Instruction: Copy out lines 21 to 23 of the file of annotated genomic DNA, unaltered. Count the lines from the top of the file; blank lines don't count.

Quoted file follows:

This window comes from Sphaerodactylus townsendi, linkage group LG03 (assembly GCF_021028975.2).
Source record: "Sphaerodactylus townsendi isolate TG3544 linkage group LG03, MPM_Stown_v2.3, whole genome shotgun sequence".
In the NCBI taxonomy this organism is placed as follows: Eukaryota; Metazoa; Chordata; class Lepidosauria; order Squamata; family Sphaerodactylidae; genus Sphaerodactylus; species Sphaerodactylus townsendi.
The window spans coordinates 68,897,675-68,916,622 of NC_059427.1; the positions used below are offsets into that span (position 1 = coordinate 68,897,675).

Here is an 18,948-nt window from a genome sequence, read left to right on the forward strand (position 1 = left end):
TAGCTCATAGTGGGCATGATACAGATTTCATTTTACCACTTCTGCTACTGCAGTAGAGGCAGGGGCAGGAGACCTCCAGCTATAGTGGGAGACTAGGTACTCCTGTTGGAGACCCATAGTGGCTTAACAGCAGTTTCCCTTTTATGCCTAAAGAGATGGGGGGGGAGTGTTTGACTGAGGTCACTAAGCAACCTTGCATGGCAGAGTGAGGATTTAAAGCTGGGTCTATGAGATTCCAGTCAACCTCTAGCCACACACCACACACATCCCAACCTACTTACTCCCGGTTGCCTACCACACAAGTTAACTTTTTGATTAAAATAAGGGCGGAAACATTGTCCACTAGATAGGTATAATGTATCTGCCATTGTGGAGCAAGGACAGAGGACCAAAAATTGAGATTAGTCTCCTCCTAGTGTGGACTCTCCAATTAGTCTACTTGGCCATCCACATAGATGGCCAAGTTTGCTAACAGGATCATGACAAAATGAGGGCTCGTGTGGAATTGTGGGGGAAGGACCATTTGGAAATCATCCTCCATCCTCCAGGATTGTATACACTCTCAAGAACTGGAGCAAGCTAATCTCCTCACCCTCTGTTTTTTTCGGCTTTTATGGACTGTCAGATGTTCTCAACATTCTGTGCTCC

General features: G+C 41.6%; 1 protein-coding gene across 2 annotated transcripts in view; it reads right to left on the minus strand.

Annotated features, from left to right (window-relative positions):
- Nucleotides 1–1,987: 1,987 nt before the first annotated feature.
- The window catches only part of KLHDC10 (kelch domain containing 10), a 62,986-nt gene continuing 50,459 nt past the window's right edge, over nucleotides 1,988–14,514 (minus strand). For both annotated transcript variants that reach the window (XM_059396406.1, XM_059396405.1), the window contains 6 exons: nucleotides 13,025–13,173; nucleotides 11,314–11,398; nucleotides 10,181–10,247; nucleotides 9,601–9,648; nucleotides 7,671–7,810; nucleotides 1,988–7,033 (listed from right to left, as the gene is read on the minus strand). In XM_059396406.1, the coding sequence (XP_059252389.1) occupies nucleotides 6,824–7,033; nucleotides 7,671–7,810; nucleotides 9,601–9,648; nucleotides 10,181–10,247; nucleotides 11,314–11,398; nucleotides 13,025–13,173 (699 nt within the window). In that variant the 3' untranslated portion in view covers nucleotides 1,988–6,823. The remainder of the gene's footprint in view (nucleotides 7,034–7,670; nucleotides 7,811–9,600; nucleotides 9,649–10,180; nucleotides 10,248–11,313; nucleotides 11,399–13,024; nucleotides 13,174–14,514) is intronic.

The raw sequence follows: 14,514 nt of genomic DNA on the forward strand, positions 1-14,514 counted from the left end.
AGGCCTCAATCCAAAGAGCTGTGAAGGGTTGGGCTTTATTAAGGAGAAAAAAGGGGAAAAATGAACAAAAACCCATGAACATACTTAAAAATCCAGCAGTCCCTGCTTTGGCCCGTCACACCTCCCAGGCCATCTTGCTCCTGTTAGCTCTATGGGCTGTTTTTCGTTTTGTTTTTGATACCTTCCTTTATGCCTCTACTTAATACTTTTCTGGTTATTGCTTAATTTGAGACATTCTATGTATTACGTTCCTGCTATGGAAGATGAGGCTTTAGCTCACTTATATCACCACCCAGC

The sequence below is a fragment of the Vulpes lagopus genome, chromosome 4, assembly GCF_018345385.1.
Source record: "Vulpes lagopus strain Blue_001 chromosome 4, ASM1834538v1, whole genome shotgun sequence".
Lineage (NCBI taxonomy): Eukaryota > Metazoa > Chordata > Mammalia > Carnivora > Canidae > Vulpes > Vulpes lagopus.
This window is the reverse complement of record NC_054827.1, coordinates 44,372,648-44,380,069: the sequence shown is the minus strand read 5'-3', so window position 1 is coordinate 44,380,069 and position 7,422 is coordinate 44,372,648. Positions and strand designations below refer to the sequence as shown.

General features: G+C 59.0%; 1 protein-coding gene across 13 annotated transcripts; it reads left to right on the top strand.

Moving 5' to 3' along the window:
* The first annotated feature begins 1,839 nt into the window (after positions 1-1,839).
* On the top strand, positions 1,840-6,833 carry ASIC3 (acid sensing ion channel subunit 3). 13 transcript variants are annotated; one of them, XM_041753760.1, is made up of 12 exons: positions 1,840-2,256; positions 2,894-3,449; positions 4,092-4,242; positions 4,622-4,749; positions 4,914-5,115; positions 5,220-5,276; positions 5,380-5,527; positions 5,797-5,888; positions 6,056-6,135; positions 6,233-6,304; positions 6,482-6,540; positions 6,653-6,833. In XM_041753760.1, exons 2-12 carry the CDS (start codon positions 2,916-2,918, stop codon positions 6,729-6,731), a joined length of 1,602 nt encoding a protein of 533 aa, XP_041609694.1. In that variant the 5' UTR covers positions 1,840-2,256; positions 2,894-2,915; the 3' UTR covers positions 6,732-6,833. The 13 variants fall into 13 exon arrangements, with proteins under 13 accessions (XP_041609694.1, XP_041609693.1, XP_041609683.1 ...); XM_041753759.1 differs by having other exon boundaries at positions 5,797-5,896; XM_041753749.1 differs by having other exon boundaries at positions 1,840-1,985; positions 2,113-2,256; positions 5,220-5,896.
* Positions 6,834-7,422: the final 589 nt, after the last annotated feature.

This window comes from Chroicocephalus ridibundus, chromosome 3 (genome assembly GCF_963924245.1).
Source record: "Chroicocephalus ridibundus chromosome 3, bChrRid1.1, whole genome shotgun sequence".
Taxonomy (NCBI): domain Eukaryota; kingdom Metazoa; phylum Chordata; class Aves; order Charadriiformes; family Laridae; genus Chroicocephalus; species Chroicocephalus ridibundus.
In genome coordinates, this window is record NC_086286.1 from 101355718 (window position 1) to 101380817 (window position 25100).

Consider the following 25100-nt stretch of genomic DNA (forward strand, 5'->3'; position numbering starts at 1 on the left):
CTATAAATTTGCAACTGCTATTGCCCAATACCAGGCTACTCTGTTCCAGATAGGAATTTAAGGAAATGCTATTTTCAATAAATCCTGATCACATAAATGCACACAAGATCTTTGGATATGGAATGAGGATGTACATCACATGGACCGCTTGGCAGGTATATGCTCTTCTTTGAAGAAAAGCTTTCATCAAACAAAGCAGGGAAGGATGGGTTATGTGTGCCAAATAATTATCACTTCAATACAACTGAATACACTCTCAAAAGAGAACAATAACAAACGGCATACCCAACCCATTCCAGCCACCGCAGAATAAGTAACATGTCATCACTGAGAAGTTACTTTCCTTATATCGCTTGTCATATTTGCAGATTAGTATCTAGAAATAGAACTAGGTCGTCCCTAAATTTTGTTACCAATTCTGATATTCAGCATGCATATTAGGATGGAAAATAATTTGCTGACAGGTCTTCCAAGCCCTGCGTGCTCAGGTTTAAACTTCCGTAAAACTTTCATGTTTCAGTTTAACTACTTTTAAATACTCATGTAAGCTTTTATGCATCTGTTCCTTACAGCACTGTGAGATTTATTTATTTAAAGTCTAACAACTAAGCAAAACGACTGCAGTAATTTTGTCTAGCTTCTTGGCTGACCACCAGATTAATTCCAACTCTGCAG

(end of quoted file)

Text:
* Positions 6,834-7,422: the final 589 nt, after the last annotated feature.

This window comes from Chroicocephalus ridibundus, chromosome 3 (genome assembly GCF_963924245.1).
Source record: "Chroicocephalus ridibundus chromosome 3, bChrRid1.1, whole genome shotgun sequence".